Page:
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Becoming Neolithic in words, thoughts and deeds

Mithen, S. (2019) Becoming Neolithic in words, thoughts and deeds. Journal of Social Archaeology, 19 (1). pp. 67-91. ISSN 1469-6053

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To link to this item DOI: 10.1177/1469605318793958

Abstract/Summary

How did people come to ‘think Neolithic’? While there has been considerable progress on reconstructing the environmental, economic, technological and social changes associated with the transition from mobile hunter-gathering to sedentary farming and herding communities, we remain limited in our understanding of how Neolithic culture in its most profound sense arose. I suggest that the formation of new words required for that new lifestyle was as much a driver as a consequence of the Neolithic transition, illustrating this with a sample of Neolithic innovations from the southern Levant that appear likely to have required new words. Such words, I argue, helped to establish new concepts in the mind, shaped thought, influenced perception and ultimately the human deeds in the world that left an archaeological trace.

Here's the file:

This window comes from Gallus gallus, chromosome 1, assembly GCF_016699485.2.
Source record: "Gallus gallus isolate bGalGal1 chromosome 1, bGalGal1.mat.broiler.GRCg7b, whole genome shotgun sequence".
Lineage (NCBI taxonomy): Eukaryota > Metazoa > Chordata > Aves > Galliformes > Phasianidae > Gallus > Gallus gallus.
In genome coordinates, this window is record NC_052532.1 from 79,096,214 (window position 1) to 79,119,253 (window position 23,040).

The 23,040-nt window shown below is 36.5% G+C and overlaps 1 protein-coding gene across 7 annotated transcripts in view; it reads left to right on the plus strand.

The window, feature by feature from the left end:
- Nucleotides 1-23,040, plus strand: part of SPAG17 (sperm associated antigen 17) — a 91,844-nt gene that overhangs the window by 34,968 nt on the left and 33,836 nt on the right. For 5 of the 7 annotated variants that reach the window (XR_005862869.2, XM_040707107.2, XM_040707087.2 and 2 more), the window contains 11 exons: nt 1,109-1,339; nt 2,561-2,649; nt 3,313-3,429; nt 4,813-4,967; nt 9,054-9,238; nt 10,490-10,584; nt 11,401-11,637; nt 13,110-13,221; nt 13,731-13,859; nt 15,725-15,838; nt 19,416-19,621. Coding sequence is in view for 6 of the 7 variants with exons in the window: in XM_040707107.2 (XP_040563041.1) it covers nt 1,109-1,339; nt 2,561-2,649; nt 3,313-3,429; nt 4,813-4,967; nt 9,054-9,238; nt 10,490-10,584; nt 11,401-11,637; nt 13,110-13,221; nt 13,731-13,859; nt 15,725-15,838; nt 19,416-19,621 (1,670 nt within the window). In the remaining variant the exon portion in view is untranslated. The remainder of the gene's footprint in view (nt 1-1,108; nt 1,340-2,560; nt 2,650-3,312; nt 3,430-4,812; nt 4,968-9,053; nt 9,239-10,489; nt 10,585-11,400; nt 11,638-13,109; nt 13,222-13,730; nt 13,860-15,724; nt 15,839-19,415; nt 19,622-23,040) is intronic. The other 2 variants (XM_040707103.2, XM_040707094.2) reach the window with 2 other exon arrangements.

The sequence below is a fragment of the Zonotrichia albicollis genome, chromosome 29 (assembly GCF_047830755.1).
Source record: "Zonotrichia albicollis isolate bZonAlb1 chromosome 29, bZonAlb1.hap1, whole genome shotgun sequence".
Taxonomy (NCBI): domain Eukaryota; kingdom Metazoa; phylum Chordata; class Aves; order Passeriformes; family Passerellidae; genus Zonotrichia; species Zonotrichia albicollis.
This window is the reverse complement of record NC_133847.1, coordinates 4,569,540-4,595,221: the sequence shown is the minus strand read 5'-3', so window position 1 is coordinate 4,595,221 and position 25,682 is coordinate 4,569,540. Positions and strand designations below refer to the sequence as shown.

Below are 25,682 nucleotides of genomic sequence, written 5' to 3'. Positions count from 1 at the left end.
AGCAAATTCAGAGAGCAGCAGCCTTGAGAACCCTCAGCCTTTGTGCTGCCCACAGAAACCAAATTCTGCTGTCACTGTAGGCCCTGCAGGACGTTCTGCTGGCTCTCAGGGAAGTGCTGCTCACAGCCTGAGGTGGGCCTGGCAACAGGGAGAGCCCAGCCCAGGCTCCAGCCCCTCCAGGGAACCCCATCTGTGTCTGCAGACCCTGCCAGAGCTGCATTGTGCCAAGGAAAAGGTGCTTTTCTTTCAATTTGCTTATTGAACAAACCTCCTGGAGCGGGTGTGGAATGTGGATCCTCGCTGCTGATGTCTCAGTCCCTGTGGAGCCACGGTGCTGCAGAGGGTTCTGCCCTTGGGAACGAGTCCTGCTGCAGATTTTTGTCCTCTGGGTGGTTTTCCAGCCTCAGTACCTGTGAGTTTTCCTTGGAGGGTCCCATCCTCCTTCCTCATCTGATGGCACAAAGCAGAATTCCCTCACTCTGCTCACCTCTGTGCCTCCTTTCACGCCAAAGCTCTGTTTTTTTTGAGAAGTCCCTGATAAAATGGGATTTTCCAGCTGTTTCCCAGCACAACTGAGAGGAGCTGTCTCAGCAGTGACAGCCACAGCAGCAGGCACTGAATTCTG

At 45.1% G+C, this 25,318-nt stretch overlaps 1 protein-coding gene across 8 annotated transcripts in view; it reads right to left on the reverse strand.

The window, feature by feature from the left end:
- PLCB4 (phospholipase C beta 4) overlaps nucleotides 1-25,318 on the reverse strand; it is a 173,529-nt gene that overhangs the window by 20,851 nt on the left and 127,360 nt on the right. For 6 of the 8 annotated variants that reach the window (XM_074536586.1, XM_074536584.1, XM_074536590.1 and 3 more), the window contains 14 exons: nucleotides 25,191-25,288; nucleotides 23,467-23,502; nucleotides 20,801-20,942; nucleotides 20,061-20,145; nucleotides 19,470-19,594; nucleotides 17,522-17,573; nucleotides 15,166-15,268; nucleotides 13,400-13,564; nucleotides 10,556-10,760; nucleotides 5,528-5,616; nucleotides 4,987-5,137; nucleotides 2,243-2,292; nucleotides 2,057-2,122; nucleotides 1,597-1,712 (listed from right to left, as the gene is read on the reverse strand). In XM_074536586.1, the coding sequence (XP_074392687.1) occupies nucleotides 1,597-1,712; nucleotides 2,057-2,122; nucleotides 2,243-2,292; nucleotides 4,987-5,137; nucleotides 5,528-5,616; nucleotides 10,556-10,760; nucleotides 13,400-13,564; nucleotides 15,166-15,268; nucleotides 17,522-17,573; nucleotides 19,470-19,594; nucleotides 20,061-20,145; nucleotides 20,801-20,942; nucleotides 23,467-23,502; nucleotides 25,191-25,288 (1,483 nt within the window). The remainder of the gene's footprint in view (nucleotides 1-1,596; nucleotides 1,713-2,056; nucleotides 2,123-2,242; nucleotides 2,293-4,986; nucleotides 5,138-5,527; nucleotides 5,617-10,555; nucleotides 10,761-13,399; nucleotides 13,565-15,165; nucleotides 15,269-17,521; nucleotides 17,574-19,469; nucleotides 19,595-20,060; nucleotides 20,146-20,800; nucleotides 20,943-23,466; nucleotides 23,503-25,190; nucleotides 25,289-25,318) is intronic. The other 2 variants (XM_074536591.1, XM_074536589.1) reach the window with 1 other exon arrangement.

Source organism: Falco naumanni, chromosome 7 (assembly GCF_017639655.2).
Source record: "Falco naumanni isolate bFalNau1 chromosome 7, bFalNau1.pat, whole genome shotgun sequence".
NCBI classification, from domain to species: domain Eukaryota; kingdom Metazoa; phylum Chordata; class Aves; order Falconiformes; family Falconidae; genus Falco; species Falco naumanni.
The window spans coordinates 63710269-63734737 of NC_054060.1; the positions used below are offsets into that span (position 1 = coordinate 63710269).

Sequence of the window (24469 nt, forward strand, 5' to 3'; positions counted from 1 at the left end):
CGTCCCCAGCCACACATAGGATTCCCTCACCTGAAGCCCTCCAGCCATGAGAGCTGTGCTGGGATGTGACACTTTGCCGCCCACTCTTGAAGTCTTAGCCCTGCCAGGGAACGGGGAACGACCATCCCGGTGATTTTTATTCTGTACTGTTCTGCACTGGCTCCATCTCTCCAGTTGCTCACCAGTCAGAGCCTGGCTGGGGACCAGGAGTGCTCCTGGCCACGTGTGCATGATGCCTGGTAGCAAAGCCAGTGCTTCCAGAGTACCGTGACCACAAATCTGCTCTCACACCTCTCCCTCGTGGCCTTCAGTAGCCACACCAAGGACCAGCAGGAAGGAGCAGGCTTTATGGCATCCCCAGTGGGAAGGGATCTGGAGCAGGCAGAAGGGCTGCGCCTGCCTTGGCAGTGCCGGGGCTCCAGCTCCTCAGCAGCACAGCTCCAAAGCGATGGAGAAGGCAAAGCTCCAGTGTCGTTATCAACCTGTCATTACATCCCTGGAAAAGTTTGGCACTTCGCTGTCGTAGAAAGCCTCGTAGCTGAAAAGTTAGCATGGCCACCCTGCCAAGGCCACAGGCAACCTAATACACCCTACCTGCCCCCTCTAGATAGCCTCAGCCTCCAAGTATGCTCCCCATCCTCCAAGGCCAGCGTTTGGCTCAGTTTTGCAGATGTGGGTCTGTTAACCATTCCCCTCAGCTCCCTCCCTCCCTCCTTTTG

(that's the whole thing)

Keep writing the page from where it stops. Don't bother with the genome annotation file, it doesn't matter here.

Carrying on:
Item Type:Article
Refereed:Yes
Divisions:Faculty of Science > School of Archaeology, Geography and Environmental Science > Social Archaeology
Faculty of Science > School of Archaeology, Geography and Environmental Science > Department of Archaeology
ID Code:78473
Publisher:SAGE

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